electively (perform colonoscopy first to r/o neoplasm)
• Presentation, treatment, and multivariate
anaysis of risk factors for obstructive and
perforative colorectal carcinoma
– Alvarez et al, American Journal of Surgery
190(3): Sept 2005
• A high proportion of colon cancers present
as surgical emergencies
– Acute obstruction, perforation or both
– Associated with high morbidity and mortality
• Retrospective study
– 936 consecutive pts underwent surgery for primary
colorectal carcinoma
– 107 (11.4%) underwent emergency surgery
• Indications:
– history and physical consistent with peritonitis
– Intrabdominal abscess with systemic signs of sepsis
– Clinical signs of obstruction and radiographic evidence thereof
not responding to conservative measures within 4 days of
» Study excluded pts with crohn’s, UC, other types of
neoplasm, FAP, h/o operations at outside hospitals, and
those not requiring surgery
• Of 107 pts, 83 (78%) had complete obstruction and 24
(22%) had perforation
– Sigmoid was most common location
– Comorbid conditions were present in 70% of pts- HTN, CV,
– Males predominated in the obstruction group
– Advance tumor stage was seen in 70% of the obstructing pts and
in 54% of the perforated pts
– Overall/ curative resection rate for obstructed pts was 85/ 83%
– Mean OR time was 145.7 minutes (SD 57.1)
– 37% required a blood transfusion
Table 2 . Surgical procedures in patients with complicated colorectal carcinoma
Obstruction (n = 83)Perforation (n = 24)Total n (%)Right colon nLeft colon
nRight colon nLeft colon nNo resection16 (14.9)†Colostomy only7411Colostomy
only with intention for staged resection22Bypass anastomosis only22Laparotomy
only11Resection91 (85.1)†Resection + anastomosis1921⁎4347Resection +
stoma3111244⁎ Two patients had proximal diverting colostomy and primary
† The comparison between the obstructing and perforating groups was not
• Major postop complications in 33%- most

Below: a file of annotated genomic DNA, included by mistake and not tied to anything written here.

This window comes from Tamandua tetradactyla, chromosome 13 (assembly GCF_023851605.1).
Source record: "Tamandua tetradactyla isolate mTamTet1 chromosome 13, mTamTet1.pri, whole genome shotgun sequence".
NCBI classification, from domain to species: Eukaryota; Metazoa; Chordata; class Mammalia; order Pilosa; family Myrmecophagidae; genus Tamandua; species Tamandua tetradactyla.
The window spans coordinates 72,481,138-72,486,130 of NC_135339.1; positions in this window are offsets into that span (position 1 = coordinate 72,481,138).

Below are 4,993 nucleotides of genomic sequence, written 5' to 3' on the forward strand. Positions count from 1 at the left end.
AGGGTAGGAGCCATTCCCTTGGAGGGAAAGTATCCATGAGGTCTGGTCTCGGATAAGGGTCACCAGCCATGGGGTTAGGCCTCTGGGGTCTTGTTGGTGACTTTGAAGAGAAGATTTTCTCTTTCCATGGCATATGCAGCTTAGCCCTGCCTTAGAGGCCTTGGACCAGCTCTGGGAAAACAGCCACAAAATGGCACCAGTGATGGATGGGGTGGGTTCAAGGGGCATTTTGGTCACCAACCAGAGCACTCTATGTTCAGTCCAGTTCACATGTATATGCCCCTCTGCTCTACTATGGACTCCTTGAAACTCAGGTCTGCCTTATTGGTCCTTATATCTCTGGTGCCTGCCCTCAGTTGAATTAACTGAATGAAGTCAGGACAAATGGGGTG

frequently GI and pulmonary
• Factors associated with major
complications or mortality included:
– Older age, female sex, perioperative blood
transfusion, high ASA or APACHE II score
– Not associated: location of lesion
Diverticular Strictures/ IBD
• Crohn’s disease
– Obstruction most commonly in terminal ileum
• A segment of bowel and its associated mesentery
(intussusceptum) invaginates into the lumen of an
adjacent bowel segment (intussuscipiens)
• Leading cause of bowel obstruction in children
• May be caused by intramural, mural, or extramural
process– intraluminal mass pulled forward by peristalsis and drags bowel
wall with it
• Ie pedunculated tumors, inverted meckel’s diverticulum or appendix
– Segment of bowel wall that does not contract normally and the
opposite wall rotates the abnormal segment inward causing a
kink that acts as a lead point
• Ie sessile malignancies, local inflammation, suture lines, lymphoid
– Adhesion causes focal area of abnormal peristalsis and kinking
• In the colon, most frequently are colocolic or sigmoidrectal, and
comprise 38% of adult intussusceptions
• Neoplasia causes 2/3 of cases in adults
– Adenocarcinoma, leiomyosarcoma, reticular cell sarcoma, mets
• Association with AIDS- secondary to lymphoma, Kaposi’s sarcoma,
reative lymphoid hyperplasia, atypical mycobacteria infection, CMV,
Camphylobacter enteritis
• Childhood presenting symptoms: acute presentation with episodic
crampy abdominal pain and bloody currant jelly stool
• Adult presentation: often nonspecific chronic or subacute symptomscrampy abdominal pain, nausea and vomiting, constipation or
diarrhea, rarely bleeding or presence of a palpable mass
– Abdominal plain film
• Air crescent sign- intraluminal air between the walls of the the
intussusceptum and the intussuscipiens
– Barium enema
• Coiled spring appearance (fig 12)- a thin central barium stream with or
without a leading mass
– US
• More useful in childhood intussusceptions
• Target or doughnut mass with outer hypoechoic rim
– Ct
• Target lesion, whirling pattern of mesenteric vessels
• May see air bubble between opposed layers of bowel
• Underlying etiology may be difficult to determine
– Surgery
• Reduce or not?